Macaws are known as the giants of the parrot world. The hyacinth macaw is the longest parrot, with a head to tail length of nearly 40 inches. Macaws have long tail feathers as well as big beaks. Macaw adaptations include large, curved, powerful beaks designed to crack open hard nuts and seeds. These parrots have a long, streamlined physique and colorful feathering, ranging from the hyacinth macaw’s hyacinth blue to the scarlet macaw’s scarlet red coloring. Some macaw species have bare facial patches.
Macaws are informally classified into two groups: large macaws and mini macaws. The large macaws include those of the Ara, Anodorhynchus, and Cyanopsitta genera.
This “blue macaws” group includes the hyacinth, along with the critically endangered Lear’s macaw and Spix’s macaw. The mini macaws are much smaller and include those from the genera Diopsittaca, Orthopsittaca, and Primolius.
Although there are 18 living species of macaws, not all commonly get adopted by people. The commonly kept companion macaw species include the following, listed by common name and scientific name: blue-and-gold macaw (Ara ararauna), green-winged macaw (Ara chloropterus), Hahn’s macaw (Diopsittaca nobilis nobilis), hyacinth macaw (Anodorhynchus hyacinthinus), scarlet macaw (Ara macao), military macaw (Ara militaris), and severe macaw (Ara severus). Some of these species have other common names.
For example, the blue-and-gold macaw is sometimes called the blue-and-yellow macaw, and the military macaw is sometimes called the chestnut-fronted macaw.
The African grey parrot’s ability to talk and mimic sounds makes this medium-sized parrot a captivating companion. African grey owners often report that their greys oftentimes talk in context and seem very attuned to their people’s emotions.
The African grey parrot is not just a top talker — this bird is also known for its extreme intelligence, which gives them the moniker
The African grey parrot is one of the most talented talking/ mimicking birds on the planet, giving it quite a reputation among bird enthusiasts. Not only do bird keepers love this intelligent bird, it’s one of the most recognizable species to bird novices as well
At first glance, the African grey is a medium-sized, dusty-looking gray bird, almost pigeon-like — but further investigation reveals a bright red tail, intelligent orange eyes, and a stunning scalloped pattern to its plumage.
African grey parrots generally inhabit savannas, coastal mangroves, woodland and edges of forest clearings in their West and Central Africa range. Though the larger of the African grey subspecies is referred to as the Congo African grey, this bird actually has a much wider natural range in Africa, including the southeastern Ivory Coast, Kenya, and Tanzania. The Timneh African grey is found in a smaller region along the western edge of the Ivory Coast and through southern Guinea. Their diet in the wild consists mostly of palm nuts, seeds, fruits, and leafy matter.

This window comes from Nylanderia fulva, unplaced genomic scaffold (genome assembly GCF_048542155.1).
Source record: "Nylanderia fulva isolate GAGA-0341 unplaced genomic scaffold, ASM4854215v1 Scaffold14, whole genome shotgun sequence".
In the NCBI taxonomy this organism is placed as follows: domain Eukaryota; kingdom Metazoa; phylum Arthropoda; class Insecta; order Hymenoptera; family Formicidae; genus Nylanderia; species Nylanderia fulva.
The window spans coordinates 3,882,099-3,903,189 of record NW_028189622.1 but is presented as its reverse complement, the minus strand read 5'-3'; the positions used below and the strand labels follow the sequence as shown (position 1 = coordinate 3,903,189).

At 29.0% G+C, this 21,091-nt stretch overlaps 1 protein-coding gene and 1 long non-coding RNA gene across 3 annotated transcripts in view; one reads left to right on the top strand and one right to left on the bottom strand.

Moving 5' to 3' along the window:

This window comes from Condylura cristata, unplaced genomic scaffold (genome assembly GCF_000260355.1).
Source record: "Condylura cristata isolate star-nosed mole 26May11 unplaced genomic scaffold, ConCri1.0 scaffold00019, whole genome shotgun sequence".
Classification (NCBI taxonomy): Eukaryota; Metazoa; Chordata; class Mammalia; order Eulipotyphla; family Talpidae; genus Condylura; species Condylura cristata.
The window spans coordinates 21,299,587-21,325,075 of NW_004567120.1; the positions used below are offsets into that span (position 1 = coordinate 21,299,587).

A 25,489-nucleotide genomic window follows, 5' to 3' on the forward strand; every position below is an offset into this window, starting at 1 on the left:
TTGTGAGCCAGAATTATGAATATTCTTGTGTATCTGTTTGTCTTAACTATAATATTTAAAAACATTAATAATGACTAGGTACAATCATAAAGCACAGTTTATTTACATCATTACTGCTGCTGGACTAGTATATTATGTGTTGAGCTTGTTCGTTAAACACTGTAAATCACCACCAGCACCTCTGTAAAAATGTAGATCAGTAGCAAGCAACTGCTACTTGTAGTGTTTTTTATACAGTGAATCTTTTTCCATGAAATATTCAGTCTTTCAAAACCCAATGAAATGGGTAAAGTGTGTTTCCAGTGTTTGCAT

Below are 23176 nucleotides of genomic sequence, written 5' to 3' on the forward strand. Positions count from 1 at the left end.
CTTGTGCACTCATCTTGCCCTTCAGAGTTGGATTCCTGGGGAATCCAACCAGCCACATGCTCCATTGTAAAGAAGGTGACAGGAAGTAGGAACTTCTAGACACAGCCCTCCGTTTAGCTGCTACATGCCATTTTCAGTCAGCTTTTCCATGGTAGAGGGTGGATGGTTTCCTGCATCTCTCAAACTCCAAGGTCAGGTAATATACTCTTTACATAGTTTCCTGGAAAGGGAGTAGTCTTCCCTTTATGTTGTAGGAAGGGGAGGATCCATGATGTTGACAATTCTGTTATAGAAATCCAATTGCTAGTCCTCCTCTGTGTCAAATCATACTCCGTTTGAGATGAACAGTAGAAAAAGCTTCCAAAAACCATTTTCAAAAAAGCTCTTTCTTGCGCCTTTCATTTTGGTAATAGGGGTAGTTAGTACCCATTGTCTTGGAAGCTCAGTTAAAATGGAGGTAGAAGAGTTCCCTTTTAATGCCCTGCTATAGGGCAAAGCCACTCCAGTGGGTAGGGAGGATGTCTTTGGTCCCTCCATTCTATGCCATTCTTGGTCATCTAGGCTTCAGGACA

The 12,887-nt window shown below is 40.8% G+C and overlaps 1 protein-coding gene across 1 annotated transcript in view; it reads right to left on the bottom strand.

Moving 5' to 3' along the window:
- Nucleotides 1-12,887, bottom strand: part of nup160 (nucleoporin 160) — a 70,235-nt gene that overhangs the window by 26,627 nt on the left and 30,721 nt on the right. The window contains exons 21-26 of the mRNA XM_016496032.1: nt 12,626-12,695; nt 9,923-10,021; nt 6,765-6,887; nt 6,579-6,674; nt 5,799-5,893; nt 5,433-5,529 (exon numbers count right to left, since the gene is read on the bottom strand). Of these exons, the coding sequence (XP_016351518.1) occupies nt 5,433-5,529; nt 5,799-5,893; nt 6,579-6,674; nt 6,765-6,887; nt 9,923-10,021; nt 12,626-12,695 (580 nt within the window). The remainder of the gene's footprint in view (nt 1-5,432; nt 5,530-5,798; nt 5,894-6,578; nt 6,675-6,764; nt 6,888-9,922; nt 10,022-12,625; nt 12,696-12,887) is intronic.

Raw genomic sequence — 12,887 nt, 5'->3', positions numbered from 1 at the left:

Most bird keepers believe that only an experienced bird enthusiast should keep a grey. They are complex parrots, highly sensitive, and more than a little demanding. They are also charming and brilliant, but this match of sensitivity and brains can lead to behavioral issues. They are creatures of habit, and even a small change in routine can make a sensitive grey unhappy. They are prone to plucking and chewing their feathers, among other bad habits. Anecdotally, the TAG has a hardier attitude and may be better for households with a lot of people coming and going. The CAG prefers a little less chaos.
African greys are social parrots that need a lot of hands-on time, however, they aren’t “cuddlebugs.” They will tolerate some head scratching and a little bit of petting, but they do not appreciate intense physical contact, though some individuals don’t mind a little snuggling. Every bird has individual tastes and preferences. A grey can also become a “one person bird,” even if every member of the household socializes with it from the beginning.
Much of the grey’s appeal comes from its talking ability. It is among the best talkers in the parrot family, able to repeat words and phrases after hearing them just once or twice. This bird reaches full talking ability around a year of age, and most individuals become capable mimics much earlier.
Not only will a grey develop an outstanding vocabulary, research has shown that this species can come to understand what it’s saying. The most famous CAG, Alex, and his colleague, Dr. Irene Pepperberg, may be the reason for the popularity of this species, and certainly for its high profile. Alex and Dr. Pepperberg worked together for 30 years at Brandeis University until his unfortunate death in 2007, due to a catastrophic event associated to arteriosclerosis (“hardening of the arteries”). In their three decades of research, Dr. Pepperberg taught Alex to recognize and identify objects, colors, and shapes. Alex could also understand the concepts of same and different, category, and could even count objects. Though Alex was on his way to much more complex thought processes, including how to read, his fellow African greys Griffin and Arthur (AKA “Wart”) are continuing to work with Dr. Pepperberg trying to reach the point that Alex had reached and even further.